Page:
A year ago before WWDC 2016 he had this wishlist for Apple TV. A year and a week later he still has this wishlist:

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I still would like to see Apple tackle:

• Picture in Picture – This is just a silly omission of a television technology when they have it for other platforms.
• Interactive Programming Guide – With an increasing emphasis on live TV provided by multiple sources there needs to be a mechanism to expose what’s available to the user from the disparate silos.
• A New Multitasking View – The rolodex card thing has got to go.
• Streamlined Apple ID and Apple ID Switching – A lot of people live with other people. Who knew?
• Backup and Restore – If there’s ever a 5th generation Apple TV, I would really like to not set it up from scratch.
• Siri – Google demonstrated Google Home and a Chromecast working together over a year ago now.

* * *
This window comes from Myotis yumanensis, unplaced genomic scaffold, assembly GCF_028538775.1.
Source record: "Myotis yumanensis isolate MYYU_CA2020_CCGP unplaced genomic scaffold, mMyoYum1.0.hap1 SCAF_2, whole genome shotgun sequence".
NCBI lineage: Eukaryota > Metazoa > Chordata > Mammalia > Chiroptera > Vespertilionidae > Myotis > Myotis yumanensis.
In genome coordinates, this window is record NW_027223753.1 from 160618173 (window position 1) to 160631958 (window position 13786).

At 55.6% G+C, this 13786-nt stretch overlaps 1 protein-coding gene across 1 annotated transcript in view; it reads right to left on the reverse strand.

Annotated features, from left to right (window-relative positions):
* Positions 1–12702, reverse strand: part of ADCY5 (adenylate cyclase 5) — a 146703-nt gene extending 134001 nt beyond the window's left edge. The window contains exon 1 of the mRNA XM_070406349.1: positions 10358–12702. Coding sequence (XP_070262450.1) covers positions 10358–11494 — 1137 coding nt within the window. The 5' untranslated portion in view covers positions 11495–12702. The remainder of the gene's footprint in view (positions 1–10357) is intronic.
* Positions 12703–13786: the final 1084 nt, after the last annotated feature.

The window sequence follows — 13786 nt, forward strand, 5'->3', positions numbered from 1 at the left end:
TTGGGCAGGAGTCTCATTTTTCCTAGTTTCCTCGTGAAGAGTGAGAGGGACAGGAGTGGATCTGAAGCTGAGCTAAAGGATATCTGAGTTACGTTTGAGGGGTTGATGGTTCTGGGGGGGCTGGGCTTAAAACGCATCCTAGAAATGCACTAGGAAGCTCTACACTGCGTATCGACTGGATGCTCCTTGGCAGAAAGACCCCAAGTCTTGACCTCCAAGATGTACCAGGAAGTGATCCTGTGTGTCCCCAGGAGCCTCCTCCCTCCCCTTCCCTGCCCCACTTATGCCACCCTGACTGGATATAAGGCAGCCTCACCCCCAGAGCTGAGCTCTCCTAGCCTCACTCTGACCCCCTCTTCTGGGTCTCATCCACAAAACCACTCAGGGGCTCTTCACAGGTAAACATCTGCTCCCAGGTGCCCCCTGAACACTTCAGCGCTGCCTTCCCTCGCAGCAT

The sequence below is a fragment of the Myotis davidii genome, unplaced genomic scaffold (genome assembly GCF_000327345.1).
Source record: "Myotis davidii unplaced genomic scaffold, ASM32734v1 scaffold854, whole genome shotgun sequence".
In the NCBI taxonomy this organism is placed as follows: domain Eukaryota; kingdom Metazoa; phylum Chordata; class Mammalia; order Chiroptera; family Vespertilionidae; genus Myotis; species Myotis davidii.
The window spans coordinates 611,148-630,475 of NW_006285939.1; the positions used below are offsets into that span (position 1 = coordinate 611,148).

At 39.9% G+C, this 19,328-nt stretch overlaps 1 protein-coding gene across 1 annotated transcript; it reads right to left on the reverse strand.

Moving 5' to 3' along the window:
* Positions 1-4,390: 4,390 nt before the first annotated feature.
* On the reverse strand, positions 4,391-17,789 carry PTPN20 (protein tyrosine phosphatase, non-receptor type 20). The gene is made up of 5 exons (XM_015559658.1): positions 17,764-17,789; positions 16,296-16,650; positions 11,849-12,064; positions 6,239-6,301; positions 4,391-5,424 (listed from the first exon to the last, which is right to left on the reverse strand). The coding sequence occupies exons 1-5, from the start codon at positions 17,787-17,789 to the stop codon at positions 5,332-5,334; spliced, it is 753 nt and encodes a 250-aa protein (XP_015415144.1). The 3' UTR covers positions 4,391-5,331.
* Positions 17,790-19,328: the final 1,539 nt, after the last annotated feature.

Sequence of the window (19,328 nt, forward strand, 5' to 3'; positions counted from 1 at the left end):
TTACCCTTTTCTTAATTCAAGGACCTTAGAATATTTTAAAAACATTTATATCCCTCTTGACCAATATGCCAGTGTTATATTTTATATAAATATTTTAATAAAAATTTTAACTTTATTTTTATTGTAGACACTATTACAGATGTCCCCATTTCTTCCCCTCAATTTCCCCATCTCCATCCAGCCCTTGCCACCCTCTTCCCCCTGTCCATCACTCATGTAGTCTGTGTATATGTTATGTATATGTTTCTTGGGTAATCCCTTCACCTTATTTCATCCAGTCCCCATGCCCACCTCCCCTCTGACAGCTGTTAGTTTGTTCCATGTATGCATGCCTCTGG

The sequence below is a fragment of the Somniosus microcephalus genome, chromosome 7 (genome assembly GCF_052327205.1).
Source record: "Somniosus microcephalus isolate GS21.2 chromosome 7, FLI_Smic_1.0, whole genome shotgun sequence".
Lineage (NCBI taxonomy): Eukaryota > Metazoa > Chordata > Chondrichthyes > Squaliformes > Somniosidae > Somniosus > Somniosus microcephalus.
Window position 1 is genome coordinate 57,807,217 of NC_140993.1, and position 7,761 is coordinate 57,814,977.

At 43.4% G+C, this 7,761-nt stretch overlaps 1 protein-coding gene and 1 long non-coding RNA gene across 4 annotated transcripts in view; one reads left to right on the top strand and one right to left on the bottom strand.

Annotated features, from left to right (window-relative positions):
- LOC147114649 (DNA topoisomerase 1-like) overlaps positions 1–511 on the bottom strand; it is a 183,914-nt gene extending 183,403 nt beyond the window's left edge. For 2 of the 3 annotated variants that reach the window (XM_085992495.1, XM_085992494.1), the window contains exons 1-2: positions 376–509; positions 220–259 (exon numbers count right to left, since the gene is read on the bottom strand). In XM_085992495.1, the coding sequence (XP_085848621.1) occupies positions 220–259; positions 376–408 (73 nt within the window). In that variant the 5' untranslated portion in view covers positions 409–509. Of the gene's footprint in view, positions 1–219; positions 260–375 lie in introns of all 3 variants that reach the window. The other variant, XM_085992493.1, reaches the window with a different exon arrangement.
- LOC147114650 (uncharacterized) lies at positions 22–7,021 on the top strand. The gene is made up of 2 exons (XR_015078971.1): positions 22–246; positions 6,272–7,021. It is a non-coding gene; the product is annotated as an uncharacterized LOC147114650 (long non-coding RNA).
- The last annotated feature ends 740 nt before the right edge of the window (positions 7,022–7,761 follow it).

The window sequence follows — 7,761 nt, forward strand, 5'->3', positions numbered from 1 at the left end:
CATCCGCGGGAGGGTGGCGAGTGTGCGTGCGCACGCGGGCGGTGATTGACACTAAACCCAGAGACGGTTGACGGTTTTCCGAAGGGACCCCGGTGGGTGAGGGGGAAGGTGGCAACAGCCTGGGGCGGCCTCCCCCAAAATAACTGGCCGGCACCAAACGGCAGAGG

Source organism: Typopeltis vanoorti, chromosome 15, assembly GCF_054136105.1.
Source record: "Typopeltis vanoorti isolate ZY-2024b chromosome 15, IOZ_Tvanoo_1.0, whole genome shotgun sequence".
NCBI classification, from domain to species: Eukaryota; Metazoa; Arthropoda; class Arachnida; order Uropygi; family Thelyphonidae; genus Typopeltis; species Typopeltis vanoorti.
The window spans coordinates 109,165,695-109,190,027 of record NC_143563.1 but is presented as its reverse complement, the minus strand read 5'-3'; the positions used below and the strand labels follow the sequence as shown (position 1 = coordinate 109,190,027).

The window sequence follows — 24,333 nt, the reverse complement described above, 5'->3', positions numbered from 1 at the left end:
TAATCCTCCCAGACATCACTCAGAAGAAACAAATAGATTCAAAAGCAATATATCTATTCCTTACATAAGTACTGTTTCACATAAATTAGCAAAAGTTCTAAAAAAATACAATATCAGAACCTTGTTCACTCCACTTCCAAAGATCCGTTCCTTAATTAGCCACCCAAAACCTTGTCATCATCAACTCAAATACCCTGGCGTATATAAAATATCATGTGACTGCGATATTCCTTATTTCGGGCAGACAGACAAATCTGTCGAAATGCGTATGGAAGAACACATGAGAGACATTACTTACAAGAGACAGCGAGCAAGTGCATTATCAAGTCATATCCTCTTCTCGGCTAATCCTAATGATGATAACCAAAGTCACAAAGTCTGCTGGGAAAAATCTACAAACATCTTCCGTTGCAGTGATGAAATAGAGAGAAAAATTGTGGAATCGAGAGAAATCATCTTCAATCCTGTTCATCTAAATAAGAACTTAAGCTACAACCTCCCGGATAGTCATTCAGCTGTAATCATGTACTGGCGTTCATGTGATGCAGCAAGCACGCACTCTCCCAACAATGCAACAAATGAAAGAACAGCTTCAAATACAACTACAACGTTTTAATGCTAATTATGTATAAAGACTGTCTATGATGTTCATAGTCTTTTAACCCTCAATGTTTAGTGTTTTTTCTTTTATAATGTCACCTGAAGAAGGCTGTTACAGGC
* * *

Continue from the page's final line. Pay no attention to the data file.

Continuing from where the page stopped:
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Yes on all those. And, dear lord, a remote that you don’t have to look at.
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Facebook’s Oculus fights sales ban for VR Rift headset • Bloomberg

Tom Korosec:

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Facebook wants a federal judge to let it continue sales of its virtual-reality headsets even though a jury said the social-media giant’s Oculus unit stole another company’s computer code.

ZeniMax Media Inc.’s request for a court order blocking sales of unspecified models of the Oculus Rift, which is priced at $600 with controllers, follows a $500m verdict in February over claims that Oculus and some of its executives purloined proprietary information when they designed the headset prototype.

Facebook bought Oculus in 2014 for $2bn. Chief Executive Officer Mark Zuckerberg has said that the company’s bet on virtual reality as the next big computing platform will take years to pay off. Currently, the headsets are mostly popular among video game players — not the mainstream. But projections by Bloomberg Intelligence show the market for virtual and augmented-reality hardware may exceed $40bn in sales in 2020.